author Andrew Halberstadt <>
Tue, 08 Jan 2019 16:46:57 +0000
changeset 452977 beb286aeae336f30ab16a038eb3ce81345985268
parent 448947 6f3709b3878117466168c40affa7bca0b60cf75b
permissions -rw-r--r--
Bug 1499822 - [tryselect] Implement |mach try chooser| r=sclements Usage: $ ./mach try chooser Will start a local flask server and server a "trychooser-like" page that is dynamically generated from the taskgraph. Differential Revision:

/* -*- Mode: C++; tab-width: 8; indent-tabs-mode: nil; c-basic-offset: 2 -*- */
/* vim: set ts=8 sts=2 et sw=2 tw=80: */
/* This Source Code Form is subject to the terms of the Mozilla Public
 * License, v. 2.0. If a copy of the MPL was not distributed with this
 * file, You can obtain one at */

#ifndef mozilla_NotNull_h
#define mozilla_NotNull_h

// It's often unclear if a particular pointer, be it raw (T*) or smart
// (RefPtr<T>, nsCOMPtr<T>, etc.) can be null. This leads to missing null
// checks (which can cause crashes) and unnecessary null checks (which clutter
// the code).
// C++ has a built-in alternative that avoids these problems: references. This
// module defines another alternative, NotNull, which can be used in cases
// where references are not suitable.
// In the comments below we use the word "handle" to cover all varieties of
// pointers and references.
// References
// ----------
// References are always non-null. (You can do |T& r = *p;| where |p| is null,
// but that's undefined behaviour. C++ doesn't provide any built-in, ironclad
// guarantee of non-nullness.)
// A reference works well when you need a temporary handle to an existing
// single object, e.g. for passing a handle to a function, or as a local handle
// within another object. (In Rust parlance, this is a "borrow".)
// A reference is less appropriate in the following cases.
// - As a primary handle to an object. E.g. code such as this is possible but
//   strange: |T& t = *new T(); ...; delete &t;|
// - As a handle to an array. It's common for |T*| to refer to either a single
//   |T| or an array of |T|, but |T&| cannot refer to an array of |T| because
//   you can't index off a reference (at least, not without first converting it
//   to a pointer).
// - When the handle identity is meaningful, e.g. if you have a hashtable of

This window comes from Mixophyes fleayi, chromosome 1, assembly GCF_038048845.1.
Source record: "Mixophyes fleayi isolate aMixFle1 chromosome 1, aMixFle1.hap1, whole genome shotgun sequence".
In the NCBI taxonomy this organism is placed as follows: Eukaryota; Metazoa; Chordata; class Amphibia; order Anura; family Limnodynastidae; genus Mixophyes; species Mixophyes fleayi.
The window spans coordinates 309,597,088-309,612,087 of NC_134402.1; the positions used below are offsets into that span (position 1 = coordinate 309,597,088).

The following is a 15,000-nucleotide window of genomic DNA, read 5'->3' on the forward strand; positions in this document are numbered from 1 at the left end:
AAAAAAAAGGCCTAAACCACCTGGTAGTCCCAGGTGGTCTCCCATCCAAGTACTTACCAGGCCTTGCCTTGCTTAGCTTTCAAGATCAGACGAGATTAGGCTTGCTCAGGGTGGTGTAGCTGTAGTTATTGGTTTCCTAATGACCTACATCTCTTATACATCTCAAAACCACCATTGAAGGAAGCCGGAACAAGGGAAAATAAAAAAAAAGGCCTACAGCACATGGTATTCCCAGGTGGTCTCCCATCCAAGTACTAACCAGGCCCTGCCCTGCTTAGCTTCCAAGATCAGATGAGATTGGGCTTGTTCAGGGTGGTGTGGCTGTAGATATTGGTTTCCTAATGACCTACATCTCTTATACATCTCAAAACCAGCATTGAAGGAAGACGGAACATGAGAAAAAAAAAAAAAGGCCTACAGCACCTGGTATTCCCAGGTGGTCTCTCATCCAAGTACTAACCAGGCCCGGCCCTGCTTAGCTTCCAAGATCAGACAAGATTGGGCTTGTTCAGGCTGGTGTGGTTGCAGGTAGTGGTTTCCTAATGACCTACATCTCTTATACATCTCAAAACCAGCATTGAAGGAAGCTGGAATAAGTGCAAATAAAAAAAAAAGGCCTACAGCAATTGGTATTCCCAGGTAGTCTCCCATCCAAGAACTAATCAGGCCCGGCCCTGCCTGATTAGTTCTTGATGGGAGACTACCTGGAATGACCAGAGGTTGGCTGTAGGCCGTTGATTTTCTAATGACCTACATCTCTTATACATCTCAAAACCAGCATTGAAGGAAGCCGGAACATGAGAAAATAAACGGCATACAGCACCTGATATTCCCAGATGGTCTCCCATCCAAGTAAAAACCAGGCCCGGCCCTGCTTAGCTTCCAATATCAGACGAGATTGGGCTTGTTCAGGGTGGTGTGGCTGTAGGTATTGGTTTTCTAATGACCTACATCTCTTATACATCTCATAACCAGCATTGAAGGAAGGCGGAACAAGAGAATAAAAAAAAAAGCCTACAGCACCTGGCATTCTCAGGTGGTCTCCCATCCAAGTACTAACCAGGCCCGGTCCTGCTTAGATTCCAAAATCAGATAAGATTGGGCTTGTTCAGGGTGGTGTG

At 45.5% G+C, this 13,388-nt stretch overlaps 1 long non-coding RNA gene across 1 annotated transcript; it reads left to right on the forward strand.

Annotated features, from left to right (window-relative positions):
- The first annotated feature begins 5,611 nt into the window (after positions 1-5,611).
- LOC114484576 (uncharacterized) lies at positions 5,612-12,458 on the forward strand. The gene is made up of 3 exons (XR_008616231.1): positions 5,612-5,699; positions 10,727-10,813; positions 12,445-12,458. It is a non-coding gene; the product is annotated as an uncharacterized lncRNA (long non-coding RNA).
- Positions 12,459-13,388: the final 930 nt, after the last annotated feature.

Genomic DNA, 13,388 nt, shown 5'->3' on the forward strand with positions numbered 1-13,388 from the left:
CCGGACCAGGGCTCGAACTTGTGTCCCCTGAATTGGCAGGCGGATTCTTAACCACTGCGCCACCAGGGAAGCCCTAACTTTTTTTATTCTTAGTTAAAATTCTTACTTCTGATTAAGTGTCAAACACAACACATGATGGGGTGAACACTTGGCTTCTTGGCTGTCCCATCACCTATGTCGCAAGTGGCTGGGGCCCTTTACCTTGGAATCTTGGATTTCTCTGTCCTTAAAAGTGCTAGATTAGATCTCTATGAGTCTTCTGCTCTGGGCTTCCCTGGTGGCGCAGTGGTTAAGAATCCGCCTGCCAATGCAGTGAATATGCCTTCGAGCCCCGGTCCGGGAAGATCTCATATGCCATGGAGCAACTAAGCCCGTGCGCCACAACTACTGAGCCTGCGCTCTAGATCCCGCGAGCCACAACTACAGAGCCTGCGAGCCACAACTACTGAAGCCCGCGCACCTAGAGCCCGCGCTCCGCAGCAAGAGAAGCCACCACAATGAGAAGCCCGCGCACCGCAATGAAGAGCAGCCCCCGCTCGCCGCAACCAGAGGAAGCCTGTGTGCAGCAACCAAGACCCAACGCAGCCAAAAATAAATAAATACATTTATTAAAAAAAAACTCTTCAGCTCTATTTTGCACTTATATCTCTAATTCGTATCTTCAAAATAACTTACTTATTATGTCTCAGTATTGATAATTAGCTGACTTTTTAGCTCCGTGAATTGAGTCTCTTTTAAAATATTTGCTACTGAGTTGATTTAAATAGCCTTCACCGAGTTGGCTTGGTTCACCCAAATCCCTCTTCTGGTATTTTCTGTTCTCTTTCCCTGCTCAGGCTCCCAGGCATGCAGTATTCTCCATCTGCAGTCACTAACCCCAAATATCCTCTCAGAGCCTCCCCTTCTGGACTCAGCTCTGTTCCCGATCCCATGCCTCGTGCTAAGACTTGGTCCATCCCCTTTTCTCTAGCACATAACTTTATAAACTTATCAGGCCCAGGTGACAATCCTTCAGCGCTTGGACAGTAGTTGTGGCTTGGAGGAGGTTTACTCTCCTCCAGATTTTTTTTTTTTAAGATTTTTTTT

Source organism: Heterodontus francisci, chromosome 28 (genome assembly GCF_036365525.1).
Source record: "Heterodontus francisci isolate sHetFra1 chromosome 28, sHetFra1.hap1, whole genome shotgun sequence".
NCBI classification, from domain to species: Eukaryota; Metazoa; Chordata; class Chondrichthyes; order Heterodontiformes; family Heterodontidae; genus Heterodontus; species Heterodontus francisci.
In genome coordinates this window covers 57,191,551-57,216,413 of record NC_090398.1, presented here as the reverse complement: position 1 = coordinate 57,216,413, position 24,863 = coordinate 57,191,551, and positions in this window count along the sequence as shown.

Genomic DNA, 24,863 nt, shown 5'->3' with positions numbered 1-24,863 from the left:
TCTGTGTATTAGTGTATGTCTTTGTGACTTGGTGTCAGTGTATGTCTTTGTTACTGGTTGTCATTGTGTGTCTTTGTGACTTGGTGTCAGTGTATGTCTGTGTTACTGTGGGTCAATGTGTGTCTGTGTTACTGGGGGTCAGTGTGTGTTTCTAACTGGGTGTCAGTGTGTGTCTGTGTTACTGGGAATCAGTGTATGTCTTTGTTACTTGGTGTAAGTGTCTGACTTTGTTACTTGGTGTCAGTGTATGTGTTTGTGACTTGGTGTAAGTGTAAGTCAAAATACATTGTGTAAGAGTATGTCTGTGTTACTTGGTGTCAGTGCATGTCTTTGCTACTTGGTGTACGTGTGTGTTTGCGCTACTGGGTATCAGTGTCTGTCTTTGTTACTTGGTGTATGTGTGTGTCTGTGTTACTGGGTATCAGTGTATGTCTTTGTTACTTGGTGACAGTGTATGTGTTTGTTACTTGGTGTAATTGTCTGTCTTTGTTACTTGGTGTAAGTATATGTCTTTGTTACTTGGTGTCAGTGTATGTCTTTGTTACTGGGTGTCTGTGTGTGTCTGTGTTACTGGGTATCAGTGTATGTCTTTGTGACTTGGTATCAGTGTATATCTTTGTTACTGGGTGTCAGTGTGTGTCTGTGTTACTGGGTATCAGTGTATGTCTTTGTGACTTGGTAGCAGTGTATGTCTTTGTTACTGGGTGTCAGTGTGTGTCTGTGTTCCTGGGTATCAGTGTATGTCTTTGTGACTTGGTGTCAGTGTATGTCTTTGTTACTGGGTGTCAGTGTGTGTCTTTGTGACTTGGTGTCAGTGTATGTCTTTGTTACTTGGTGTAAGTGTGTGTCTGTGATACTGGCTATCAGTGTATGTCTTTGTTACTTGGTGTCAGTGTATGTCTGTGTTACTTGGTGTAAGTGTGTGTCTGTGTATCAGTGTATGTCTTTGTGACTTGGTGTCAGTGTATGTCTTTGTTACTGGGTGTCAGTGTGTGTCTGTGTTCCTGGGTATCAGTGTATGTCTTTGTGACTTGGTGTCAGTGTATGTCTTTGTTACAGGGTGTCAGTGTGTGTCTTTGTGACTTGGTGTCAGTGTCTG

//   handles, because you have to use |&| on the reference to convert it to a
//   pointer.
// - Some people don't like using non-const references as function parameters,
//   because it is not clear at the call site that the argument might be
//   modified.
// - When you need "smart" behaviour. E.g. we lack reference equivalents to
//   RefPtr and nsCOMPtr.
// - When interfacing with code that uses pointers a lot, sometimes using a
//   reference just feels like an odd fit.
// Furthermore, a reference is impossible in the following cases.
// - When the handle is rebound to another object. References don't allow this.
// - When the handle has type |void|. |void&| is not allowed.
// NotNull is an alternative that can be used in any of the above cases except
// for the last one, where the handle type is |void|. See below.

#include "mozilla/Assertions.h"
#include "mozilla/Move.h"
#include <stddef.h>

namespace mozilla {

// NotNull can be used to wrap a "base" pointer (raw or smart) to indicate it
// is not null. Some examples:
// - NotNull<char*>
// - NotNull<RefPtr<Event>>
// - NotNull<nsCOMPtr<Event>>
// NotNull has the following notable properties.
// - It has zero space overhead.
// - It must be initialized explicitly. There is no default initialization.
// - It auto-converts to the base pointer type.
// - It does not auto-convert from a base pointer. Implicit conversion from a
//   less-constrained type (e.g. T*) to a more-constrained type (e.g.
//   NotNull<T*>) is dangerous. Creation and assignment from a base pointer can
//   only be done with WrapNotNull() or MakeNotNull<>(), which makes them
//   impossible to overlook, both when writing and reading code.
// - When initialized (or assigned) it is checked, and if it is null we abort.
//   This guarantees that it cannot be null.
// - |operator bool()| is deleted. This means you cannot check a NotNull in a
//   boolean context, which eliminates the possibility of unnecessary null
//   checks.
// NotNull currently doesn't work with UniquePtr. See
// for some discussion.
template <typename T>
class NotNull {
  template <typename U>
  friend constexpr NotNull<U> WrapNotNull(U aBasePtr);